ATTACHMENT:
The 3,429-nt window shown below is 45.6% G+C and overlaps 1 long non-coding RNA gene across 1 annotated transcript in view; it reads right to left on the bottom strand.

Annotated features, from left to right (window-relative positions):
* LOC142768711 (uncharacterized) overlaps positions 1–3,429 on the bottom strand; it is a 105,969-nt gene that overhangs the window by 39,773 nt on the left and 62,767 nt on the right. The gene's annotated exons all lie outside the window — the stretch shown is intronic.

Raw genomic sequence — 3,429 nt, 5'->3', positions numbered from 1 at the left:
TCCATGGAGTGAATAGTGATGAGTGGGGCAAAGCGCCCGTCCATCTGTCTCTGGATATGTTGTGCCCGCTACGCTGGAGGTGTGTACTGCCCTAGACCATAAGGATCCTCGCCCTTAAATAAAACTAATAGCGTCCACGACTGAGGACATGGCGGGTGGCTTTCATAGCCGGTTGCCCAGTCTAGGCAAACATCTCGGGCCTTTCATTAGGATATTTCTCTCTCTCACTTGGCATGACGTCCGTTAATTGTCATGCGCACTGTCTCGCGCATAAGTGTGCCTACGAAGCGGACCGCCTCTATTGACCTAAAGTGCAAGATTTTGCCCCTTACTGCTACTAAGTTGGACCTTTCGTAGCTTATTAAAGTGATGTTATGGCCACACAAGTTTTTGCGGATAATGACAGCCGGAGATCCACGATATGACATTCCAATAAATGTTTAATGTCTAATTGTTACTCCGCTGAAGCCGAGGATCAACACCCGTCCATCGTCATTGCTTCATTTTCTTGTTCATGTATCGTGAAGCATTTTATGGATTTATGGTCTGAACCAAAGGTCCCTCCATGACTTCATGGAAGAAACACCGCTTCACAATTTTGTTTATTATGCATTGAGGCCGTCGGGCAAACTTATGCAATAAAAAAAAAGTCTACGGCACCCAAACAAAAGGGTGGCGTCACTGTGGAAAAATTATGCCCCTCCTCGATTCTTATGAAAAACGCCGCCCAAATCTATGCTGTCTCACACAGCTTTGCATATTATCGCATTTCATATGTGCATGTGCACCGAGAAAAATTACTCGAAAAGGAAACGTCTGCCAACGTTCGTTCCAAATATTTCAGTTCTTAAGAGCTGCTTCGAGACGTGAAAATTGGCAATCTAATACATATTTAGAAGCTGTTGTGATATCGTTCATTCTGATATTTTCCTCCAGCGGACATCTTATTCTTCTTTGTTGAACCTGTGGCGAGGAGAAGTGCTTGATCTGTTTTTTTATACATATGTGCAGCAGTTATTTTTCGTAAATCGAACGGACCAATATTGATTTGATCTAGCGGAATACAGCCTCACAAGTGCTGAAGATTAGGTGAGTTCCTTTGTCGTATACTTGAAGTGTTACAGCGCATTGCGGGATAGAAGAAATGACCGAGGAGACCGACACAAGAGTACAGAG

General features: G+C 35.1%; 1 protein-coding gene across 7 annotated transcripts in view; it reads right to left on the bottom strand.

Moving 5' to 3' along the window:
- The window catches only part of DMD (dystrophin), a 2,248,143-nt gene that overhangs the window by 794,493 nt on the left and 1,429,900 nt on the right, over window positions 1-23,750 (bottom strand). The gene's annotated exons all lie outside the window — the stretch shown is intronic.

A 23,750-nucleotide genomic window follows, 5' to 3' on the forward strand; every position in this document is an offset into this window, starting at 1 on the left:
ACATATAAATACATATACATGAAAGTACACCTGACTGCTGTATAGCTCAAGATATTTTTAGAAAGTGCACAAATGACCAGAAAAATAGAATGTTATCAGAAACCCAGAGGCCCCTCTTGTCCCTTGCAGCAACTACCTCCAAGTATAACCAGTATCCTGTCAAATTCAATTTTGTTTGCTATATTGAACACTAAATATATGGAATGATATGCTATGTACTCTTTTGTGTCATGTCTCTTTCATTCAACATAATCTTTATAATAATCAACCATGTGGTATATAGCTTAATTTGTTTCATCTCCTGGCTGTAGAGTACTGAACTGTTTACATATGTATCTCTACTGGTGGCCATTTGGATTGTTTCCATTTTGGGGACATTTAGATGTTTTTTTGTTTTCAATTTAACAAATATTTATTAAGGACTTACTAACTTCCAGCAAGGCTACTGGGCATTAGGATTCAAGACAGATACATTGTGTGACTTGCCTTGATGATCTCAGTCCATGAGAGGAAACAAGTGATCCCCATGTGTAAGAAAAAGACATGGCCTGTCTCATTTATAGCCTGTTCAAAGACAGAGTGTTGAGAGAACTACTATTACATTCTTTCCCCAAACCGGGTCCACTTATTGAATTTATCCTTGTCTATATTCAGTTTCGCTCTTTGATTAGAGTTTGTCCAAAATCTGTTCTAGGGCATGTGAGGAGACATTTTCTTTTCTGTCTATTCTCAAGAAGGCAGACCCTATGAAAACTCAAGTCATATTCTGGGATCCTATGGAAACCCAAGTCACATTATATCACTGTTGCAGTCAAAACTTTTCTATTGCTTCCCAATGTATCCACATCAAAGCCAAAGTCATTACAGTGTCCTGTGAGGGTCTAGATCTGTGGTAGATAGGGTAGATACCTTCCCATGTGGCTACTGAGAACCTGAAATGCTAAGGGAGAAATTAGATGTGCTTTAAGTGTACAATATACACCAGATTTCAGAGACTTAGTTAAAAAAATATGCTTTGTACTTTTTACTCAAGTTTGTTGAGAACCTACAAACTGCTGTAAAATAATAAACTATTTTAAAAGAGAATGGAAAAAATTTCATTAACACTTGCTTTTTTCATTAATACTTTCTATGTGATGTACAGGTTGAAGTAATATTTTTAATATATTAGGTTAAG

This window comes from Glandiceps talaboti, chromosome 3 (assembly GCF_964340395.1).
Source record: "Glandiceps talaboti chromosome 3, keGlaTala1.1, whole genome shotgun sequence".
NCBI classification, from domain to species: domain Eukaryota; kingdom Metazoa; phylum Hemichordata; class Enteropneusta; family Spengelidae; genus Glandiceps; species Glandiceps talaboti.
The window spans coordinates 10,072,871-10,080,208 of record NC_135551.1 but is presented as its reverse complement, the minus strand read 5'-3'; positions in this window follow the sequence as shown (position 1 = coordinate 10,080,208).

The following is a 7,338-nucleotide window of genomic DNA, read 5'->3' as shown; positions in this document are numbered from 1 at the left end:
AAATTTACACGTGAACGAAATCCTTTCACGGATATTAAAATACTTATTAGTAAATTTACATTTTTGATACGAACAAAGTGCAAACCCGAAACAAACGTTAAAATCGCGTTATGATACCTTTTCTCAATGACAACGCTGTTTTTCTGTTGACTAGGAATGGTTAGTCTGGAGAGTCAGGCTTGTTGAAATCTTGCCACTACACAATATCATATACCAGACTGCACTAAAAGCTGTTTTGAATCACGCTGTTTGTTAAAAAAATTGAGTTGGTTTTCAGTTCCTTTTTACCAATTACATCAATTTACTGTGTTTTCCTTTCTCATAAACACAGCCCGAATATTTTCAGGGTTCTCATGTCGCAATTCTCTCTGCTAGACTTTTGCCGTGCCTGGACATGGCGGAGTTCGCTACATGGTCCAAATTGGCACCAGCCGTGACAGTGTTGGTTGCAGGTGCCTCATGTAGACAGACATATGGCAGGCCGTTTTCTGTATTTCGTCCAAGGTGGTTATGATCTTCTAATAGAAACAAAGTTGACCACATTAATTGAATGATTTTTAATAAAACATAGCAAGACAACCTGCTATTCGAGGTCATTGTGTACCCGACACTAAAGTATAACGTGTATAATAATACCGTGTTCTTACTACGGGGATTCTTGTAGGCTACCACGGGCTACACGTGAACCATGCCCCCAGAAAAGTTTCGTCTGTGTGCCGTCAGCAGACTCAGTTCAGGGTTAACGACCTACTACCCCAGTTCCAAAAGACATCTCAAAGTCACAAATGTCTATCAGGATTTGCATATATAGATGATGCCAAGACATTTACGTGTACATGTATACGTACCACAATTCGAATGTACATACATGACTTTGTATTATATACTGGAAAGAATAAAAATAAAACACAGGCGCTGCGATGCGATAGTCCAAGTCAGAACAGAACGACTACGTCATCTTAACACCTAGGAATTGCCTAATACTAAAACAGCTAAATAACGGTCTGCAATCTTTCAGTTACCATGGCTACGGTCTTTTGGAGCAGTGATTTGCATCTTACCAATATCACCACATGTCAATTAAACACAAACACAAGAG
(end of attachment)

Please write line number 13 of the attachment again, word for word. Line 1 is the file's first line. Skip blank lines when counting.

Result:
NCBI classification, from domain to species: domain Eukaryota; kingdom Metazoa; phylum Hemichordata; class Enteropneusta; family Spengelidae; genus Glandiceps; species Glandiceps talaboti.